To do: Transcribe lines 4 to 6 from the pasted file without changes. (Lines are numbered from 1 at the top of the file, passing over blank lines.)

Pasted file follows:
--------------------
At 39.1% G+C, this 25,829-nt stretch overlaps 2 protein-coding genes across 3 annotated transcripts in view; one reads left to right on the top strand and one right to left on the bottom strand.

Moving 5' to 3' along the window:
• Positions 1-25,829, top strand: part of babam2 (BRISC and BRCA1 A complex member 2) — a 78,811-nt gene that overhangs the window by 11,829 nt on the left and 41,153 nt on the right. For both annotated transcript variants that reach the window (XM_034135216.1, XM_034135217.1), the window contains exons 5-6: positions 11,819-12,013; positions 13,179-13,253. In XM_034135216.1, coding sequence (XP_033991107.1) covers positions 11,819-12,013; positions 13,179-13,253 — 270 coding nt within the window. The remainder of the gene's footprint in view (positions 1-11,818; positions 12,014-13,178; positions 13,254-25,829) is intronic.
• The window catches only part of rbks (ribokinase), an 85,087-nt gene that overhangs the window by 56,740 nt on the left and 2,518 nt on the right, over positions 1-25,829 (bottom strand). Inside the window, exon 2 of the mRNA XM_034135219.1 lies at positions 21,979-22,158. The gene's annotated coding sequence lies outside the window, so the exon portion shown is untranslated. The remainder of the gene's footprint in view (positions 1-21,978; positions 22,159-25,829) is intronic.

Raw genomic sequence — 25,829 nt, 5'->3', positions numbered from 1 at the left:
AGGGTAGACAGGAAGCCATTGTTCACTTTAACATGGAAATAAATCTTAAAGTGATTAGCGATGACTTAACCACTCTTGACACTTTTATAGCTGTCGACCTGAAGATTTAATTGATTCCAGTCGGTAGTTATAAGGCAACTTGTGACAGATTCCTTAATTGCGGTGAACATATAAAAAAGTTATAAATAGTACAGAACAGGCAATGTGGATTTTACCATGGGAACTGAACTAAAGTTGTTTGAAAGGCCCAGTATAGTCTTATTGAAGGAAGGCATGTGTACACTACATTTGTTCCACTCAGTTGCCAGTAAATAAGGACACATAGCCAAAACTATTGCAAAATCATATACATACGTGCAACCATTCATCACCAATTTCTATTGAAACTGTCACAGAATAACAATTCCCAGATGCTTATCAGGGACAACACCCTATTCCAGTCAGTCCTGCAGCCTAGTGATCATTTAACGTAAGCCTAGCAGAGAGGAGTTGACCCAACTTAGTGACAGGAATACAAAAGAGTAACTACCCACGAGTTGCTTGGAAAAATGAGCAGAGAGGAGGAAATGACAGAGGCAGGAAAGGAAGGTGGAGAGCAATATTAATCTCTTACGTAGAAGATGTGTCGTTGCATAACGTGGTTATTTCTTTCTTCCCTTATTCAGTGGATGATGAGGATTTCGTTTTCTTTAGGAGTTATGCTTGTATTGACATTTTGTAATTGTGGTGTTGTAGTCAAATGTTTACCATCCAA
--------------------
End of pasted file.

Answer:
• The window catches only part of rbks (ribokinase), an 85,087-nt gene that overhangs the window by 56,740 nt on the left and 2,518 nt on the right, over positions 1-25,829 (bottom strand). Inside the window, exon 2 of the mRNA XM_034135219.1 lies at positions 21,979-22,158. The gene's annotated coding sequence lies outside the window, so the exon portion shown is untranslated. The remainder of the gene's footprint in view (positions 1-21,978; positions 22,159-25,829) is intronic.

Raw genomic sequence — 25,829 nt, 5'->3', positions numbered from 1 at the left:
AGGGTAGACAGGAAGCCATTGTTCACTTTAACATGGAAATAAATCTTAAAGTGATTAGCGATGACTTAACCACTCTTGACACTTTTATAGCTGTCGACCTGAAGATTTAATTGATTCCAGTCGGTAGTTATAAGGCAACTTGTGACAGATTCCTTAATTGCGGTGAACATATAAAAAAGTTATAAATAGTACAGAACAGGCAATGTGGATTTTACCATGGGAACTGAACTAAAGTTGTTTGAAAGGCCCAGTATAGTCTTATTGAAGGAAGGCATGTGTACACTACATTTGTTCCACTCAGTTGCCAGTAAATAAGGACACATAGCCAAAACTATTGCAAAATCATATACATACGTGCAACCATTCATCACCAATTTCTATTGAAACTGTCACAGAATAACAATTCCCAGATGCTTATCAGGGACAACACCCTATTCCAGTCAGTCCTGCAGCCTAGTGATCATTTAACGTAAGCCTAGCAGAGAGGAGTTGACCCAACTTAGTGACAGGAATACAAAAGAGTAACTACCCACGAGTTGCTTGGAAAAATGAGCAGAGAGGAGGAAATGACAGAGGCAGGAAAGGAAGGTGGAGAGCAATATTAATCTCTTACGTAGAAGATGTGTCGTTGCATAACGTGGTTATTTCTTTCTTCCCTTATTCAGTGGATGATGAGGATTTCGTTTTCTTTAGGAGTTATGCTTGTATTGACATTTTGTAATTGTGGTGTTGTAGTCAAATGTTTACCATCCAA